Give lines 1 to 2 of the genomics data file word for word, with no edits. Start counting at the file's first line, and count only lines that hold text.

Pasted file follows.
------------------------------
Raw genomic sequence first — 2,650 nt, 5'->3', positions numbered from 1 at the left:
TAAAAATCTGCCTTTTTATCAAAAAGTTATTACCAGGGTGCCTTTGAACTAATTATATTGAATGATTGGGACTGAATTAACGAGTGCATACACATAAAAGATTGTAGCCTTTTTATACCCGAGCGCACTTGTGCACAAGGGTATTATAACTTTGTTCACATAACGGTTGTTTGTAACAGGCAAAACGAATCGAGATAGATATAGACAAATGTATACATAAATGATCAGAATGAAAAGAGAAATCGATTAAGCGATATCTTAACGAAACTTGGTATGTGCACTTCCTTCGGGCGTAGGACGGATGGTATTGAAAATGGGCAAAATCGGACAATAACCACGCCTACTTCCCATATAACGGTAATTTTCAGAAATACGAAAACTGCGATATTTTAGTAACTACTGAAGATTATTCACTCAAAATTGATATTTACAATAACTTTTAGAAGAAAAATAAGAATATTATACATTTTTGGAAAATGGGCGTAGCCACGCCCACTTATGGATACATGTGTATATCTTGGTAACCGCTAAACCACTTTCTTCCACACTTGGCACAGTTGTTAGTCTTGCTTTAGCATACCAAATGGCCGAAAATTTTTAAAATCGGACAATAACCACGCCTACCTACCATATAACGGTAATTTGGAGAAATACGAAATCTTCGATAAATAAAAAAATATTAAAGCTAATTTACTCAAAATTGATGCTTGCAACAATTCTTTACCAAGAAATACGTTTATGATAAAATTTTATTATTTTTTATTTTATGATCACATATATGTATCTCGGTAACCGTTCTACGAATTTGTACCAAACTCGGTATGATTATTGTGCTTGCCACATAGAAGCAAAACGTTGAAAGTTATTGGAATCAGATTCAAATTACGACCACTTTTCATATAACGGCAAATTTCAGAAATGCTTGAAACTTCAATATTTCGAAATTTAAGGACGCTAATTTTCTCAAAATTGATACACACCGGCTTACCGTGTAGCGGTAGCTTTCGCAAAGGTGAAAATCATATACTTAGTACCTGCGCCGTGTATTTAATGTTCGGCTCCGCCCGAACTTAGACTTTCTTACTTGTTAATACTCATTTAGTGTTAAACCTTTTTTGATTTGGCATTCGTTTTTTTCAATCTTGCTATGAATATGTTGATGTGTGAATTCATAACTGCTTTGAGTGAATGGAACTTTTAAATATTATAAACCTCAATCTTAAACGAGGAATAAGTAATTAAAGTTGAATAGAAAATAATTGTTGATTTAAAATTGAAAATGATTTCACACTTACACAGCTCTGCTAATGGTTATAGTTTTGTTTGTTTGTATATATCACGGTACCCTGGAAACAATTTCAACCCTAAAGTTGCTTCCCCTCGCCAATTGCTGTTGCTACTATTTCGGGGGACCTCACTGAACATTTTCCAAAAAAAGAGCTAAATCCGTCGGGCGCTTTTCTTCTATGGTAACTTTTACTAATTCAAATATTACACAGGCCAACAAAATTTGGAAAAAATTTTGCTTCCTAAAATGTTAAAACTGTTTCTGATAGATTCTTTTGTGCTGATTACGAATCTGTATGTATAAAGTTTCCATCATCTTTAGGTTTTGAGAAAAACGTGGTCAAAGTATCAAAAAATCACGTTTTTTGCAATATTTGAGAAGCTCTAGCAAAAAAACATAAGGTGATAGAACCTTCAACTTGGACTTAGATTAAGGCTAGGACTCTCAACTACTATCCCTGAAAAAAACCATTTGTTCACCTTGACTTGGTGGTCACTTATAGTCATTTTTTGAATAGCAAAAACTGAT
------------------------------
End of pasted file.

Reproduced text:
Raw genomic sequence first — 2,650 nt, 5'->3', positions numbered from 1 at the left:
TAAAAATCTGCCTTTTTATCAAAAAGTTATTACCAGGGTGCCTTTGAACTAATTATATTGAATGATTGGGACTGAATTAACGAGTGCATACACATAAAAGATTGTAGCCTTTTTATACCCGAGCGCACTTGTGCACAAGGGTATTATAACTTTGTTCACATAACGGTTGTTTGTAACAGGCAAAACGAATCGAGATAGATATAGACAAATGTATACATAAATGATCAGAATGAAAAGAGAAATCGATTAAGCGATATCTTAACGAAACTTGGTATGTGCACTTCCTTCGGGCGTAGGACGGATGGTATTGAAAATGGGCAAAATCGGACAATAACCACGCCTACTTCCCATATAACGGTAATTTTCAGAAATACGAAAACTGCGATATTTTAGTAACTACTGAAGATTATTCACTCAAAATTGATATTTACAATAACTTTTAGAAGAAAAATAAGAATATTATACATTTTTGGAAAATGGGCGTAGCCACGCCCACTTATGGATACATGTGTATATCTTGGTAACCGCTAAACCACTTTCTTCCACACTTGGCACAGTTGTTAGTCTTGCTTTAGCATACCAAATGGCCGAAAATTTTTAAAATCGGACAATAACCACGCCTACCTACCATATAACGGTAATTTGGAGAAATACGAAATCTTCGATAAATAAAAAAATATTAAAGCTAATTTACTCAAAATTGATGCTTGCAACAATTCTTTACCAAGAAATACGTTTATGATAAAATTTTATTATTTTTTATTTTATGATCACATATATGTATCTCGGTAACCGTTCTACGAATTTGTACCAAACTCGGTATGATTATTGTGCTTGCCACATAGAAGCAAAACGTTGAAAGTTATTGGAATCAGATTCAAATTACGACCACTTTTCATATAACGGCAAATTTCAGAAATGCTTGAAACTTCAATATTTCGAAATTTAAGGACGCTAATTTTCTCAAAATTGATACACACCGGCTTACCGTGTAGCGGTAGCTTTCGCAAAGGTGAAAATCATATACTTAGTACCTGCGCCGTGTATTTAATGTTCGGCTCCGCCCGAACTTAGACTTTCTTACTTGTTAATACTCATTTAGTGTTAAACCTTTTTTGATTTGGCATTCGTTTTTTTCAATCTTGCTATGAATATGTTGATGTGTGAATTCATAACTGCTTTGAGTGAATGGAACTTTTAAATATTATAAACCTCAATCTTAAACGAGGAATAAGTAATTAAAGTTGAATAGAAAATAATTGTTGATTTAAAATTGAAAATGATTTCACACTTACACAGCTCTGCTAATGGTTATAGTTTTGTTTGTTTGTATATATCACGGTACCCTGGAAACAATTTCAACCCTAAAGTTGCTTCCCCTCGCCAATTGCTGTTGCTACTATTTCGGGGGACCTCACTGAACATTTTCCAAAAAAAGAGCTAAATCCGTCGGGCGCTTTTCTTCTATGGTAACTTTTACTAATTCAAATATTACACAGGCCAACAAAATTTGGAAAAAATTTTGCTTCCTAAAATGTTAAAACTGTTTCTGATAGATTCTTTTGTGCTGATTACGAATCTGTATGTATAAAGTTTCCATCATCTTTAGGTTTTGAGAAAAACGTGGTCAAAGTATCAAAAAATCACGTTTTTTGCAATATTTGAGAAGCTCTAGCAAAAAAACATAAGGTGATAGAACCTTCAACTTGGACTTAGATTAAGGCTAGGACTCTCAACTACTATCCCTGAAAAAAACCATTTGTTCACCTTGACTTGGTGGTCACTTATAGTCATTTTTTGAATAGCAAAAACTGAT